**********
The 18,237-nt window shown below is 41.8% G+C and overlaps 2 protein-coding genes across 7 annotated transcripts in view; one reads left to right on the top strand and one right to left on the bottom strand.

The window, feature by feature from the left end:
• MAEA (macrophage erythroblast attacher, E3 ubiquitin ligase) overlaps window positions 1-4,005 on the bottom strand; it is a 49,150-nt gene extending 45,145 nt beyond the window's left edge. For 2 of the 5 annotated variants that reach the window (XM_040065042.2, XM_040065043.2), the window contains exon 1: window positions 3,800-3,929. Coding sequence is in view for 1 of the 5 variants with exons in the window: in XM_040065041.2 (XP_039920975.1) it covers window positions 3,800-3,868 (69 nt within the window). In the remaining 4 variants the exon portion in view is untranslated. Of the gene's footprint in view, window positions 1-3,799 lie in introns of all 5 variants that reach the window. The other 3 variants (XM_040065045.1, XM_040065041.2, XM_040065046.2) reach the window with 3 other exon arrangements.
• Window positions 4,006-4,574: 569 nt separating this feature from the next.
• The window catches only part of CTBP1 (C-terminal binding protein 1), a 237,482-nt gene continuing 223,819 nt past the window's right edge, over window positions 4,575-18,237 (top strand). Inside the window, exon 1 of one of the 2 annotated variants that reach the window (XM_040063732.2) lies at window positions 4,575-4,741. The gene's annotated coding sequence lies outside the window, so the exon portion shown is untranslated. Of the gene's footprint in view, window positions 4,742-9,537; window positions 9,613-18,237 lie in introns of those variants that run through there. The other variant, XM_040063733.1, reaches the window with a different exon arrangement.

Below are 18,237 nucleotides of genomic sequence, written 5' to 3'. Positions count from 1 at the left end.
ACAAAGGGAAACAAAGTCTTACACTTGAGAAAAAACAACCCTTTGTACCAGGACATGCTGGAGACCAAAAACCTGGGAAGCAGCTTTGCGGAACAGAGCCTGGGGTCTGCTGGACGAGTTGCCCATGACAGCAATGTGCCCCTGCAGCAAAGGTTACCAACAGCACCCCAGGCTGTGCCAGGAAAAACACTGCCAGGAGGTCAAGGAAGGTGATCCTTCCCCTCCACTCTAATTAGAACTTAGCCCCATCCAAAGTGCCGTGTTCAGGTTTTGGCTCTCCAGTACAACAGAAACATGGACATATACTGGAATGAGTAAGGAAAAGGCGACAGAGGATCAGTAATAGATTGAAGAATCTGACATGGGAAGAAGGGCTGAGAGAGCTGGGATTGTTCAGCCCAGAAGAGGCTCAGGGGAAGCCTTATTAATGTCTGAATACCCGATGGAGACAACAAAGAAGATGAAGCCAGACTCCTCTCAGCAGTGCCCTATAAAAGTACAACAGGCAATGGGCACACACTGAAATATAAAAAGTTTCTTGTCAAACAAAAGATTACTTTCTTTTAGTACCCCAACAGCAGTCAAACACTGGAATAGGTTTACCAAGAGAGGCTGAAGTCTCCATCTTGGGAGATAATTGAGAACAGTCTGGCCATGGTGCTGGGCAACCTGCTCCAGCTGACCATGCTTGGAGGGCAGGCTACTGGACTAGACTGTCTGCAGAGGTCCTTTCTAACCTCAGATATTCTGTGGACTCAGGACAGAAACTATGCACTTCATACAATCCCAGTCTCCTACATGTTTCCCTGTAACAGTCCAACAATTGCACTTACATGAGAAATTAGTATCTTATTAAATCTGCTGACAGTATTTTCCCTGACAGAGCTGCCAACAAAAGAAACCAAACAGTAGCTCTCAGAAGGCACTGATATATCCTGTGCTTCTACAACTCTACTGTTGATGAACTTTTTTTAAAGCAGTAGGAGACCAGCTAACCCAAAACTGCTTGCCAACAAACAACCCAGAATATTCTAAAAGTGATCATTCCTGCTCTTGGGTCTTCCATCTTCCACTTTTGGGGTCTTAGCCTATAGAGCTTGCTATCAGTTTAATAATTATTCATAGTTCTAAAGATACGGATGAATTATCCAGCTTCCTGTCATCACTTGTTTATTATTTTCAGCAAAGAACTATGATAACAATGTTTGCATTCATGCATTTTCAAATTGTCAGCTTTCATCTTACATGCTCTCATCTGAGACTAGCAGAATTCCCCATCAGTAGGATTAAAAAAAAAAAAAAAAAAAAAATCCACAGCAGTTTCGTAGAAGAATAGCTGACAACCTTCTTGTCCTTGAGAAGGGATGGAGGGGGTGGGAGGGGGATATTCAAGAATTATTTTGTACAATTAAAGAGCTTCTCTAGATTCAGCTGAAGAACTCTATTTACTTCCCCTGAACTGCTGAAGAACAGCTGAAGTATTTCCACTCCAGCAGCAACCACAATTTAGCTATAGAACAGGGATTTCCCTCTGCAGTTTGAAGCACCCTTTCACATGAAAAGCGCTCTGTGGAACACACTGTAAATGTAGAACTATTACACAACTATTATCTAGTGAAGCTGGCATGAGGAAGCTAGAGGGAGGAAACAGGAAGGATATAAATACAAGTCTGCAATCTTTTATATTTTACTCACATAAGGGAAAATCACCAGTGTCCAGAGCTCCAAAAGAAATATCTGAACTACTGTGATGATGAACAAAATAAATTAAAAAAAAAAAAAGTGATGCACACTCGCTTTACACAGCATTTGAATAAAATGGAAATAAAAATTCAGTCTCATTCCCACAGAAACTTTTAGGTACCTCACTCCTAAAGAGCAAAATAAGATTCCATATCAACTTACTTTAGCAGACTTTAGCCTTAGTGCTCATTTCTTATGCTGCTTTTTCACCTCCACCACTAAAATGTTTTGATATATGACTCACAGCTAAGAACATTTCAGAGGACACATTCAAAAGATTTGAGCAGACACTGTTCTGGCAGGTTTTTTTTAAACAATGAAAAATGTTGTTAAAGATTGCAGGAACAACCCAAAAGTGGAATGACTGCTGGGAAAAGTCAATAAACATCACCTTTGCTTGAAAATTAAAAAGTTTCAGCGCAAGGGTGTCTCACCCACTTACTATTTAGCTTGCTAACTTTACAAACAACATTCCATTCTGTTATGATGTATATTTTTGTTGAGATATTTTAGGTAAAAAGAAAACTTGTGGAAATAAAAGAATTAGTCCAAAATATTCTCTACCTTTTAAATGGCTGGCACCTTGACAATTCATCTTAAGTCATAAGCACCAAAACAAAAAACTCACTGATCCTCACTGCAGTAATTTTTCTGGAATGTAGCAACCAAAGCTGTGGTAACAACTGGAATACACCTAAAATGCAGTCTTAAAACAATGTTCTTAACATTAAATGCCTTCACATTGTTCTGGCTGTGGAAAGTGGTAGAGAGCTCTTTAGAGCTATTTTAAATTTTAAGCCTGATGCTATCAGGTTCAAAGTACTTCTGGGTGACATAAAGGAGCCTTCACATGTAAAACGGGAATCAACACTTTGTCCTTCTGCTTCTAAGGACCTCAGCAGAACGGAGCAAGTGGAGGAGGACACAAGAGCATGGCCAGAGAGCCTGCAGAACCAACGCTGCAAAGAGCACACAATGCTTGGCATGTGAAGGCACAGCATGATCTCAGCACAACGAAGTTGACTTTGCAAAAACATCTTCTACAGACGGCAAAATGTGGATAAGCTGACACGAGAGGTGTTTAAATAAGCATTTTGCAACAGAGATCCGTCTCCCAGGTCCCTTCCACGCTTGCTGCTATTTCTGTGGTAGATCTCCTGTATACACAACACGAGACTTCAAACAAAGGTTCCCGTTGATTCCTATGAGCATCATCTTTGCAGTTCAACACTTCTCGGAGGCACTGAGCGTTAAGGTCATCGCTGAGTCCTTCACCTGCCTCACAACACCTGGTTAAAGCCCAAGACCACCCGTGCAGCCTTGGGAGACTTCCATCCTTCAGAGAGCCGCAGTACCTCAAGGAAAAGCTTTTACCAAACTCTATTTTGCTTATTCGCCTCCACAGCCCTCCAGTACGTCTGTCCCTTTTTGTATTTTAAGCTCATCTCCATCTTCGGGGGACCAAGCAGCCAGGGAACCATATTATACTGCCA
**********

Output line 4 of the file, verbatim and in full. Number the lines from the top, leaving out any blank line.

• Window positions 4,006-4,574: 569 nt separating this feature from the next.